Stakeholders participate by clicking the button of an area. Here, they can open an “issue”, which gets a numerical identifier (e.g., #3333). This issue represents a (preliminary) proposal to solve a problem by proposing a so called “suggestion” to solve it. The name can be chosen freely. Any proposal can be disputed by another stakeholder who proposes an alternative solution to the same issue. The initiatives may gain support or receive further suggestions. This will encourage the authors to modify their initial proposals. Stakeholders rank both their own and other individual’s suggestions for implementation (Behrens et al., 2014), making them (potential) supporters of the initiatives and suggestions. Authors can invite other stakeholders to co-create an initiative. (Counter)Proposals, which can be also reformulated and improved by the authors, can be supported and can gather suggestions. Figure 2 depicts an example for the items issue, initiatives, and suggestions.

Figure 2 Issues, initiatives and suggestions. Source: Bertone et al., 2015

The issue with its “support” actions such as initiatives, suggestions, and endorsements establishes a deliberative environment within a given area. Stakeholders announce interest in the issue directly, by ticking the relevant button, or indirectly, by being active in the issue’s environment. The participating stakeholder community in the different areas creates the “reference population” (Behrens et al., 2014; p. 71-72) whose size influences the issue’s deliberation path (Bertone et al., 2015).
Deliberation path

As illustrated in Figure 3, the proposed issue is based on a deliberation path of sequential stages entitled admission, discussion, verification, and voting. This path represents the “issue lifetime.” Shifts from one phase to another will be subject to the set policies setting regarding timing parameters and/or quorums on behalf of the administrator. Two quorums need to be reached during the deliberation path (during the admission and during the verification phase), which are measured as number of supporters based on the reference population. Thus, the state transition happens based on set conditions such as time (e.g., after seven days of discussion) and/or a “quorum” (e.g., if at least there are 40% supporters of the reference population) (Bertone et al., 2015).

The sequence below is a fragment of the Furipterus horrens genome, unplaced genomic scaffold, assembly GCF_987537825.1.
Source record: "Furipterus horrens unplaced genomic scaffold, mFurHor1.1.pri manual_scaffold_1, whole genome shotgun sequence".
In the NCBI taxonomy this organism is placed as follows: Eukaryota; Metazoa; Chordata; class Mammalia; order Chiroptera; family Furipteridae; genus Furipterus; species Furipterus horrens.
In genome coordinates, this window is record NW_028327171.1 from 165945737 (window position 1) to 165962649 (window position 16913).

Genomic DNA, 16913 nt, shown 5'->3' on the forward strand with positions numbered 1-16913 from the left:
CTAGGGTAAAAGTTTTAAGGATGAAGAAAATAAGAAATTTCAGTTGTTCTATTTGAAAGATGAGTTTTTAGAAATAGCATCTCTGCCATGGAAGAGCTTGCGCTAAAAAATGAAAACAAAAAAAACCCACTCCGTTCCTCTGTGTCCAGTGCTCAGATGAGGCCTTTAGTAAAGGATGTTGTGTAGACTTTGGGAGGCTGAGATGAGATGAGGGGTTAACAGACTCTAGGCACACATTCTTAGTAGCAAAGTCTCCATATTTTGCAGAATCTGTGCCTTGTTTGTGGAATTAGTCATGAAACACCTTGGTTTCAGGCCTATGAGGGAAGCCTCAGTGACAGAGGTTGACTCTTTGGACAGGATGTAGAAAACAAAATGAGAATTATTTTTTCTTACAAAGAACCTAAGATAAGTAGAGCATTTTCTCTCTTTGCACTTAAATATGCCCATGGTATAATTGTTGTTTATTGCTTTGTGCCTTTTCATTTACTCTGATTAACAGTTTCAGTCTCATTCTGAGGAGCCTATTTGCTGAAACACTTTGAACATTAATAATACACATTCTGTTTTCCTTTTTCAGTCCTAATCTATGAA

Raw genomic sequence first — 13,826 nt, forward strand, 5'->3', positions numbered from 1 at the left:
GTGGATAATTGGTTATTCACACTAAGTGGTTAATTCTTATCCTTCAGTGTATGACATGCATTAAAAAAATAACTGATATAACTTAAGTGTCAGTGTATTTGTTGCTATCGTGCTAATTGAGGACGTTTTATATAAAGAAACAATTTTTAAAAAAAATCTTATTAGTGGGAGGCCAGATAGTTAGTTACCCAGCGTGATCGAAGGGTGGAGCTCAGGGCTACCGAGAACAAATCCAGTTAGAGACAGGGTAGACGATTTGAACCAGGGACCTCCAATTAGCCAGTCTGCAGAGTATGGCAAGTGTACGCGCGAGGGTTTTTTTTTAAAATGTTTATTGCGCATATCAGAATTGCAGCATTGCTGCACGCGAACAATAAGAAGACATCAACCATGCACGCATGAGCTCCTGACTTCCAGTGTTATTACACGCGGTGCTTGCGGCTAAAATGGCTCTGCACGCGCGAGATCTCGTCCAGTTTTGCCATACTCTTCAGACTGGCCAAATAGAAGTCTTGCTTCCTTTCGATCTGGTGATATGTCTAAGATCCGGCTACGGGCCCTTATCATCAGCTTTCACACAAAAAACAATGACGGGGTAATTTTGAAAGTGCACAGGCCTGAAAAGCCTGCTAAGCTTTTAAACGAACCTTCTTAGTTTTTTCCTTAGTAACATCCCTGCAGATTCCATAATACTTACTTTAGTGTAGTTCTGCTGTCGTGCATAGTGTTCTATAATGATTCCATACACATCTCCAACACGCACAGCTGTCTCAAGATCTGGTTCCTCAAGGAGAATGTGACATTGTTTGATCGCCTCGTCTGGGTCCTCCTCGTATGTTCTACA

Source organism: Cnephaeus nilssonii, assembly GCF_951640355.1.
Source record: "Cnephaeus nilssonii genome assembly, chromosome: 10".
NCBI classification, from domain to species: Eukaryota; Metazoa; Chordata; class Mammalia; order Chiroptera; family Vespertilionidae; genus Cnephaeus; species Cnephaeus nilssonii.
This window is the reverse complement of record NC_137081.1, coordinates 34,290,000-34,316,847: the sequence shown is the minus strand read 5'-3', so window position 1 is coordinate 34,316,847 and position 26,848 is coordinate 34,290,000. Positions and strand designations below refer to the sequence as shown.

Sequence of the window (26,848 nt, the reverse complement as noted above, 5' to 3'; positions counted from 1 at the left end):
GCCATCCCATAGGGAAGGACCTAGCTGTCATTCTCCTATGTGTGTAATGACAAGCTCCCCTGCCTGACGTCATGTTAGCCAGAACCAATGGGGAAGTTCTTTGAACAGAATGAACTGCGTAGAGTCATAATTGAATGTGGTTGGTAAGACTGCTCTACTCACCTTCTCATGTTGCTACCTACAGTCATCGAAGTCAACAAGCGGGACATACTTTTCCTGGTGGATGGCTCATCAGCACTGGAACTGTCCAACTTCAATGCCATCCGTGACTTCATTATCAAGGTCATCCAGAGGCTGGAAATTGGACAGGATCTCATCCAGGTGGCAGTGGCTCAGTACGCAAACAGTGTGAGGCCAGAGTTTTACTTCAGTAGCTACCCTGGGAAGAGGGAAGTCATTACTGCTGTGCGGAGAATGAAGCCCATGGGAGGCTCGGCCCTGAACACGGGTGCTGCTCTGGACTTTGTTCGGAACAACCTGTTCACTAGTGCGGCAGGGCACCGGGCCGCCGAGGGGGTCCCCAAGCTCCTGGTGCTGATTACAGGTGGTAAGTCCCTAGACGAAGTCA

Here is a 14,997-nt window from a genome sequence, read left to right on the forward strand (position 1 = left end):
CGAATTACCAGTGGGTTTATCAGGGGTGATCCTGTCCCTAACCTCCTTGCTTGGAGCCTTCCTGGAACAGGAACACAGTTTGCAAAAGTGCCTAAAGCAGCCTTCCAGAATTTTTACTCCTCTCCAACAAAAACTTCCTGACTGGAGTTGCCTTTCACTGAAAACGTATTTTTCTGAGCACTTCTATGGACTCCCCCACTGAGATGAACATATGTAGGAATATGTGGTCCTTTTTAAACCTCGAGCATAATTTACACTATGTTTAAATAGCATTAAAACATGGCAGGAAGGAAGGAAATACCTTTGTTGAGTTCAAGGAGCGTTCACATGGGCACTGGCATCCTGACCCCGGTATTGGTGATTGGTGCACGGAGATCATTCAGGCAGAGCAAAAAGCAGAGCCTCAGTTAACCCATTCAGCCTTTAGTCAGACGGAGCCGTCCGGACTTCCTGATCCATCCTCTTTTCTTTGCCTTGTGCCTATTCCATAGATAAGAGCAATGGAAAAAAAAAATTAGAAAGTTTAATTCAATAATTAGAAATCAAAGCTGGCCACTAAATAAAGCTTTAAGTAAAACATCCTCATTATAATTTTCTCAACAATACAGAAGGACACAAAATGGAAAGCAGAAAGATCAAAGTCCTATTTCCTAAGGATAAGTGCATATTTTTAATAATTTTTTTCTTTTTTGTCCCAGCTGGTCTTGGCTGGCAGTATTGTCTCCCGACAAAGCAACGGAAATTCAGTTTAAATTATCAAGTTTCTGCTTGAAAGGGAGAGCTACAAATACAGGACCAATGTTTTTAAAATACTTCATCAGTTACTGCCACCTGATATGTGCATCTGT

Figure 3 The deliberation path. Source: Bertone et al., 2015

Figure 3 The deliberation path. Source: Bertone et al., 2015

The administrator chooses the settings for the policies, which will depend on the type of decision. When opening a new issue, the author chooses a policy to his/her area. Proposals which receive the necessary support are primarily frozen to allow other stakeholders to read the last version. Then they can vote. All the proposals referring to the same issue are voted on in one pool: voters can choose positive, neutral or negative opinions. Furthermore, priorities can be chosen. The “winning” (or approved) proposals represents the results (Bertone et al., 2015), which are measured based on the Schultze algorithm (Schulze, 2011).
Figure 4 Voting interface, generic example. Source: Bertone et al., 2015

Figure 4 Voting interface, generic example. Source: Bertone et al., 2015

If an initiative on an issue passes the first quorum during the admission phase, the whole issue with all its initiatives progress to the next step, the discussion phase. If not, it ends. Individuals can still contribute to the issue during the discussion stage for a given period of time. For instance, stakeholders can give/revoke support, suggest/ co-create alternatives, edit/revoke extant initiatives). A notification system empowers stakeholders to shadow the activities. After the discussion, the issue enters the verification phase. This means proposals are frozen as a final version and can no longer be changed. Now, the stakeholders have time to read this final version (Bertone et al., 2015).
The verification phase, which also lasts for a period of time, is for initiatives that achieve a set second quorum progress to the voting phase. In LiquidFeedback votes are sorted on a given issue. As illustrated in Figure 4, stakeholders can choose in favor (green) or neutral (gray) or against (red) for voting. The Schulze (2011) method regulates outcomes, e.g., using the example from Figure 2, “if 35% of voters support the park, 20% the sports center and 45% the shopping center, the latter would not win as in usual single-choice voting, since a clear majority favours some form of public leisure.” (Bertone et al., 2015, p. 5). This voting scheme allows stakeholder to express their different levels of agreements to several alternatives.